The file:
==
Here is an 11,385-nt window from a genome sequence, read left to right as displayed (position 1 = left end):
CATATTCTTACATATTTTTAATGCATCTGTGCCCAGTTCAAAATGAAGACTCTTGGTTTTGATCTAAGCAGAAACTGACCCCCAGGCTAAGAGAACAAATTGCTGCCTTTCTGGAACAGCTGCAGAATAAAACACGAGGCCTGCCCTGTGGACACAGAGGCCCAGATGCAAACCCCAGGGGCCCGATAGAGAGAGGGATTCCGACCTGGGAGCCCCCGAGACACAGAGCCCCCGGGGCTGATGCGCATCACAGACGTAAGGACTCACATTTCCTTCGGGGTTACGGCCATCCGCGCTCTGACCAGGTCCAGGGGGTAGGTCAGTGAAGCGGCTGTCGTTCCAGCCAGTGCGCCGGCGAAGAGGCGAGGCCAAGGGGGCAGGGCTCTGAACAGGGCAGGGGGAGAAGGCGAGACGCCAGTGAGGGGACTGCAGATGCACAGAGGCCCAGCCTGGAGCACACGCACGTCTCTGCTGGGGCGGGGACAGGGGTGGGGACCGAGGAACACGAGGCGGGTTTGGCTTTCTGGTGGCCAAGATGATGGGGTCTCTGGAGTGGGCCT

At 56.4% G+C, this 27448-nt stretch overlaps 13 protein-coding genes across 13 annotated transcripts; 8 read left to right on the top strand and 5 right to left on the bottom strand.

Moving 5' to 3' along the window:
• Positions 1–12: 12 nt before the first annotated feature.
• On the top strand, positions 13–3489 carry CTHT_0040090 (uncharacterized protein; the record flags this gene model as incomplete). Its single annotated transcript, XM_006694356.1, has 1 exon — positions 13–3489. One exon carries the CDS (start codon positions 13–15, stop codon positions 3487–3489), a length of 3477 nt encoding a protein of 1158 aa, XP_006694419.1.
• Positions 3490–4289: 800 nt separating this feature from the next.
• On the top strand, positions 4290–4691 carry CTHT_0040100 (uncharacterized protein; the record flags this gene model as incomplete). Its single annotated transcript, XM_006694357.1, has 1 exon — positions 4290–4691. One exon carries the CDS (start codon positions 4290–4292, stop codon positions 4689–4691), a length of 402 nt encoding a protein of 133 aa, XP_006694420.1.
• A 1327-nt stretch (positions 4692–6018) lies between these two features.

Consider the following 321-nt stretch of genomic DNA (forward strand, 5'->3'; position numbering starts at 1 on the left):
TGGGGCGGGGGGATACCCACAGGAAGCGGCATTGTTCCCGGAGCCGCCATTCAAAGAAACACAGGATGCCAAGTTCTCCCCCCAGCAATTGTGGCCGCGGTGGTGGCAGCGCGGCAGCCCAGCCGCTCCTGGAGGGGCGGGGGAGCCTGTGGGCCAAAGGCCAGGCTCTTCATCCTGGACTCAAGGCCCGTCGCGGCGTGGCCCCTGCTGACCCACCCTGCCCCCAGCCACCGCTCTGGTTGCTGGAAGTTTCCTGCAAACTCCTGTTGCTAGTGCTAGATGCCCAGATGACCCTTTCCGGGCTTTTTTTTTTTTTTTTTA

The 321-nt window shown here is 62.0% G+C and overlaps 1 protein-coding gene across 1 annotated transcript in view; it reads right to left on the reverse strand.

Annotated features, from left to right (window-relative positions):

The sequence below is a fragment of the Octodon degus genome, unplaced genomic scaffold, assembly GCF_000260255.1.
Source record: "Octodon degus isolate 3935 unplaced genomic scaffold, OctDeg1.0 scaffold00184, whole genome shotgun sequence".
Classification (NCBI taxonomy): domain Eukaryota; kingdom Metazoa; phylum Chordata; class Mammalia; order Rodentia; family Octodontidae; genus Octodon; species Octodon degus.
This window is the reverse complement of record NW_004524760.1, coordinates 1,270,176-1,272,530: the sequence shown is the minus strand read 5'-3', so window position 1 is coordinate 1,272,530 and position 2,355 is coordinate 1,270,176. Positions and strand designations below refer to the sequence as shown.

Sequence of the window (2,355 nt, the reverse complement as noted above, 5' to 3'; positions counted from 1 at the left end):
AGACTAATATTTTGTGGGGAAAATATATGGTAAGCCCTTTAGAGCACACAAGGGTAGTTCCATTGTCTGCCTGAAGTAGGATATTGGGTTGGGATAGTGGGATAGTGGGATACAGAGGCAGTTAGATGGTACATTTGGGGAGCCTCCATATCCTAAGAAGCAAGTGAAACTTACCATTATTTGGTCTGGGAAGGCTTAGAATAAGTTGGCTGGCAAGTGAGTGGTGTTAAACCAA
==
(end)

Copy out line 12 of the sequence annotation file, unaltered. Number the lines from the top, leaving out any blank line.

The 321-nt window shown here is 62.0% G+C and overlaps 1 protein-coding gene across 1 annotated transcript in view; it reads right to left on the reverse strand.